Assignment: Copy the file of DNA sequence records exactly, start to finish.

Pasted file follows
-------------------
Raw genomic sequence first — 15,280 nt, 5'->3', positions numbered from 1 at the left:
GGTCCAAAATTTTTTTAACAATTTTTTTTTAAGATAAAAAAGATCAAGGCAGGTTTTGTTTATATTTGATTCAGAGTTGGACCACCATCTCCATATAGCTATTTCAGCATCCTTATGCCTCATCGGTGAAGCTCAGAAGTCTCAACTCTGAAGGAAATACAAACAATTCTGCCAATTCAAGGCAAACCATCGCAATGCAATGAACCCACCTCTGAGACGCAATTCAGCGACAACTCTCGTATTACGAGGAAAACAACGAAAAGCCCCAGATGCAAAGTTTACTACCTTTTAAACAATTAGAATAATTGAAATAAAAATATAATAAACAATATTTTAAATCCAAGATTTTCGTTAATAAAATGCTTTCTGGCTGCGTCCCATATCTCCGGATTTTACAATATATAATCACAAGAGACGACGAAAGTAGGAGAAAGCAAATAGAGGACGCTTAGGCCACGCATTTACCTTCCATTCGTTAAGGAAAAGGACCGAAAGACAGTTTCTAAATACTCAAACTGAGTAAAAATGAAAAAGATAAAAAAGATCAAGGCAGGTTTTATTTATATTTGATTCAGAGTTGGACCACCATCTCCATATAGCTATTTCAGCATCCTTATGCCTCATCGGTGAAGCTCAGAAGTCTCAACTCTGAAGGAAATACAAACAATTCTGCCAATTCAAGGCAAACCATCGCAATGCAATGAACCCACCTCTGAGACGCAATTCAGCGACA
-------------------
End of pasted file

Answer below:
Raw genomic sequence first — 15,280 nt, 5'->3', positions numbered from 1 at the left:
GGTCCAAAATTTTTTTAACAATTTTTTTTTAAGATAAAAAAGATCAAGGCAGGTTTTGTTTATATTTGATTCAGAGTTGGACCACCATCTCCATATAGCTATTTCAGCATCCTTATGCCTCATCGGTGAAGCTCAGAAGTCTCAACTCTGAAGGAAATACAAACAATTCTGCCAATTCAAGGCAAACCATCGCAATGCAATGAACCCACCTCTGAGACGCAATTCAGCGACAACTCTCGTATTACGAGGAAAACAACGAAAAGCCCCAGATGCAAAGTTTACTACCTTTTAAACAATTAGAATAATTGAAATAAAAATATAATAAACAATATTTTAAATCCAAGATTTTCGTTAATAAAATGCTTTCTGGCTGCGTCCCATATCTCCGGATTTTACAATATATAATCACAAGAGACGACGAAAGTAGGAGAAAGCAAATAGAGGACGCTTAGGCCACGCATTTACCTTCCATTCGTTAAGGAAAAGGACCGAAAGACAGTTTCTAAATACTCAAACTGAGTAAAAATGAAAAAGATAAAAAAGATCAAGGCAGGTTTTATTTATATTTGATTCAGAGTTGGACCACCATCTCCATATAGCTATTTCAGCATCCTTATGCCTCATCGGTGAAGCTCAGAAGTCTCAACTCTGAAGGAAATACAAACAATTCTGCCAATTCAAGGCAAACCATCGCAATGCAATGAACCCACCTCTGAGACGCAATTCAGCGACA